Monday, March 17, 2008

Are you fully using your Static Typing ?

Back in 2005 in an LtU discussion on Dynamic vs. Static Typing, Anton van Straaten had this post ..

Here's a nice bit of Java code I came across (here):

if ((value != null) && !returnedClass().isAssignableFrom(value.getClass())) {
    throw new IllegalArgumentException("Received value is not a [" +
       returnedClass().getName() + "] but [" + value.getClass() + "]");

This is from a piece of code that's trying very, very hard to avoid the need for the definition of boilerplate classes when persisting classes representing enumeration types to a SQL database.

This code is actually doing a kind of dynamic typechecking, illustrating the following generalization of Greenspun's 10th Law: "any sufficiently complicated program in a statically-typechecked language contains an ad-hoc, informally-specified bug-ridden slow implementation of a dynamically-checked language." ;)

Today's good Java frameworks use reflection quite sparingly and responsibly. Using Java generics, these frameworks allow compile time type checking for cases which would earlier have to be implemented using a slow and bug ridden simulation of runtime type checking. Guice and EasyMock stand out as two frameworks I have been using that have used the power of generics to implement extraordinary typesafety.

I really like the way small interface-heavy APIs of Guice enforce compile time type-safety.

Have a look at this piece of code, which binds an implementation SpecialServiceImpl to the interface Service using Guice Binder.

public class MyModule implements Module {
    public void configure(Binder binder) {

Given the fact that DI frameworks are in the business of injecting implementations to objects dynamically, it may seem that the "implements" relationship between Service and SpecialServiceImpl is done during runtime. Thanks to Java generics, every bit of type checking is done during compile time.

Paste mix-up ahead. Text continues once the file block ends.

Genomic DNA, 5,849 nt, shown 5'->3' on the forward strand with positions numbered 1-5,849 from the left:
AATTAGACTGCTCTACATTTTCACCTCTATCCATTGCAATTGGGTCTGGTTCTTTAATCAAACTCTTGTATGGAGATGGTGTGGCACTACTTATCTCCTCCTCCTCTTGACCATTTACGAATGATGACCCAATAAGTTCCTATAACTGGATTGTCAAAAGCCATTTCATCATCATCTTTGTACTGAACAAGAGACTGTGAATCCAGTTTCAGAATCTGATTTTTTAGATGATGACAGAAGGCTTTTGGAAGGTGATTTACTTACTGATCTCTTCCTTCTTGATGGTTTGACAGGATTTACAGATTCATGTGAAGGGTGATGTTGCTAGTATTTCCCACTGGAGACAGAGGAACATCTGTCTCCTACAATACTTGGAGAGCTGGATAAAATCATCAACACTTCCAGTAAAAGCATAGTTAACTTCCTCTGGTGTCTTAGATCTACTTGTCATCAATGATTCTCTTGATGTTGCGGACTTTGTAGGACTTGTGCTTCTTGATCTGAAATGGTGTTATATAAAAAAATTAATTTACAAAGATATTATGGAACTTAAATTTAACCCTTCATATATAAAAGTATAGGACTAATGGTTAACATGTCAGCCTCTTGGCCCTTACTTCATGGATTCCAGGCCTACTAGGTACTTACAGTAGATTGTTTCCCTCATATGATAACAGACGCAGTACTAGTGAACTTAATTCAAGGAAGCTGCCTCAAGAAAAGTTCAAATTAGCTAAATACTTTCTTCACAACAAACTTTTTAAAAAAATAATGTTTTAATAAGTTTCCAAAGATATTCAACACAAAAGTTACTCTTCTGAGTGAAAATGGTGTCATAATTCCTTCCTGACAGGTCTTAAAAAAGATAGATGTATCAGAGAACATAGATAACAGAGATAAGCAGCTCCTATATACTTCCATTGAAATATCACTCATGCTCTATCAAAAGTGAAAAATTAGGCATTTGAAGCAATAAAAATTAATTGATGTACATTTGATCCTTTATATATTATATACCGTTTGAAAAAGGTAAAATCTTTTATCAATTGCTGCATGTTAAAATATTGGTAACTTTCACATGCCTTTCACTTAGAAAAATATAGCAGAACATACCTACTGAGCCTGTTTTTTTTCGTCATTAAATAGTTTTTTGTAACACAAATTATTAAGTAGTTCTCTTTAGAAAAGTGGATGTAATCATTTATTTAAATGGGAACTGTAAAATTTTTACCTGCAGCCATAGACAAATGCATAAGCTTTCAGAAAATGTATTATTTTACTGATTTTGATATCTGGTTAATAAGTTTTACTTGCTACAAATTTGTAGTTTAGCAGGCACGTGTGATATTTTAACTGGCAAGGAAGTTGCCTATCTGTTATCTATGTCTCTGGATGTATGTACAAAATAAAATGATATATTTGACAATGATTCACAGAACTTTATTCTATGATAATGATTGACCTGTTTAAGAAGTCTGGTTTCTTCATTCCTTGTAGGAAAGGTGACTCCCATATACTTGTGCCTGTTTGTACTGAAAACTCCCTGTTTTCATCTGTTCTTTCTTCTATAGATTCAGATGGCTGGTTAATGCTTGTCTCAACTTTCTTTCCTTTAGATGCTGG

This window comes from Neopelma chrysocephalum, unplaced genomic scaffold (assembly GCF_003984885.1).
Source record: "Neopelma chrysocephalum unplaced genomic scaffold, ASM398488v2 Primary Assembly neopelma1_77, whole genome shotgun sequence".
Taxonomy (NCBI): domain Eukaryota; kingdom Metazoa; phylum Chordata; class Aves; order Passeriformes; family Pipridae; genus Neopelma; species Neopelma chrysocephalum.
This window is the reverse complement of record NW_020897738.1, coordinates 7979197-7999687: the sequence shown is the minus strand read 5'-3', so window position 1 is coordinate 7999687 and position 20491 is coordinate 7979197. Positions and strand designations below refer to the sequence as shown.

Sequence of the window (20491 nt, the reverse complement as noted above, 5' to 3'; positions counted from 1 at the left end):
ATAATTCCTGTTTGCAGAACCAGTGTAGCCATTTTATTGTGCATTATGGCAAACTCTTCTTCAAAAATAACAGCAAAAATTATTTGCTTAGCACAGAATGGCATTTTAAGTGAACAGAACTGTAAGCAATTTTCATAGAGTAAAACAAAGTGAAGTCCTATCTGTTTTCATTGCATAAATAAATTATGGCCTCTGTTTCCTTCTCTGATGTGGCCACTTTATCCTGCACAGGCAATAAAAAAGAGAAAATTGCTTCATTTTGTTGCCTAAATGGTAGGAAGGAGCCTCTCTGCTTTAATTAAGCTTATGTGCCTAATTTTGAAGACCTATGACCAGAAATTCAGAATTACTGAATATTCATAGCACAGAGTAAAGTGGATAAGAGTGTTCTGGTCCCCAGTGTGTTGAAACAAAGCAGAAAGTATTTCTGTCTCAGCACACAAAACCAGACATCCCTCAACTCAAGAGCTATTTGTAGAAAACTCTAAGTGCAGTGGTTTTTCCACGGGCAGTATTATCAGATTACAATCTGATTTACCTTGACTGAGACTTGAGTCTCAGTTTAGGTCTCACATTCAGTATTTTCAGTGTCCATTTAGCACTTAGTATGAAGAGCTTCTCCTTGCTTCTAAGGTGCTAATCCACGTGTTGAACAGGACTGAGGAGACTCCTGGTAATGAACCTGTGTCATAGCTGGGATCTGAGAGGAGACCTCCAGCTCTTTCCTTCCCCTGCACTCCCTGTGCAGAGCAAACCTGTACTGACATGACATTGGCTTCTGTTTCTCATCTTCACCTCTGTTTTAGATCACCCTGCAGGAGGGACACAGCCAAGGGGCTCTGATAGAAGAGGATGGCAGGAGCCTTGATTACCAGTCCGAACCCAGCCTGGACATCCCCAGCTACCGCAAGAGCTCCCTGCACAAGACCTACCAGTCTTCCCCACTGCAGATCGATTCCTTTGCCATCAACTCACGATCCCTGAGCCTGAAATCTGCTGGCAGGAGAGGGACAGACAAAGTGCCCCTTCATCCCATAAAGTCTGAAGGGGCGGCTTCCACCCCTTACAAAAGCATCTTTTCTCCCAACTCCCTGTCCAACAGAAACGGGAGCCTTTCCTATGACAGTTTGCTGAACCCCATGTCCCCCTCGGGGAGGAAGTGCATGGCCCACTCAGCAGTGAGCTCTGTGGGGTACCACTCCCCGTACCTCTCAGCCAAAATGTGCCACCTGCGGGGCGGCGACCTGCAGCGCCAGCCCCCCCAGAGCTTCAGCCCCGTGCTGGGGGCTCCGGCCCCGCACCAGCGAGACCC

A peek at the source code of Guice reveals that BinderImpl.bind() returns BindingBuilderImpl<T> ..

public <T> BindingBuilderImpl<T> bind(Class<T> clazz) {
    return bind(Key.get(clazz));

and BindingBuilderImpl<T>.to() takes as input Class<? extends T> - the bound on the wild card enforces the above "implements" relationship as part of compile time type checking of the arguments ..

public ScopedBindingBuilder to(Class<? extends T> implementation) {
    return to(TypeLiteral.get(implementation));

In comparison to Guice, Spring makes much heavier use of reflection, which, I think, is, kind of expected, from a pre-generics framework. Spring's implementation has lots of code similar to

// Check if required type matches the type of the actual bean instance.
if (requiredType != null && bean != null &&
      !requiredType.isAssignableFrom(bean.getClass())) {
    throw new BeanNotOfRequiredTypeException(name, requiredType, bean.getClass());

that does quite a bit of juggling with dynamic type checking at runtime.

Coming back to the above post by Anton, yes, the kind of runtime type checking exists in lots of popular Java frameworks, even today. And this is where frameworks like Guice and EasyMock really shine with their strongly typed API sets that make you feel more secure within the confines of your IDE and refactoring abilities.

The Morale

When you are programming in a statically typed language, use appropriate language features to make most of your type checking at compile time. This way, before you hit the run button, you can be assured that your code is well-formed within the bounds of the type system. And you have the power of easier refactoring and cleaner evolution of your codebase.


Anonymous said...

Dynamic typechecking is either an anti-pattern in dynamics language.

You should avoid run time type checking in almost every language.

Debasish said...

In dynamically typed languages, the programmer does not have to do any dynamic type checking. It is done by the compiler / interpreter, since types are not explicitly specified by the programmer. However, in statically typed languages like Java, it does not make sense to do likewise, since you can enforce static typesafety during compilation itself.

Alan Burlison said...

One technique I haven't seen discussed much is the use of generic type information to do type checking and inferencing a run-time. Despite type erasure, classes and methods retain a useful proportion of their generic information at run-time. The Stripes framework uses it, and a project I am working on at the moment also uses it.

An example might make this clearer: I'm using reflection on generics to automatically map arbitrary Java types to those needed for transmission across XMLRPC. For example, given a method with a return type of List<Map<String, Date>>, I can map that automatically onto the corresponding XMLRPC equivalent, an array containing structs which in turn have strings as the keys and dates as the values. This technique can be used to map both arguments and return types, so from an interface definition it is possible to completely define the corresponding XMLRPC function - and of course, implement it as well.

Anonymous said...


should be written as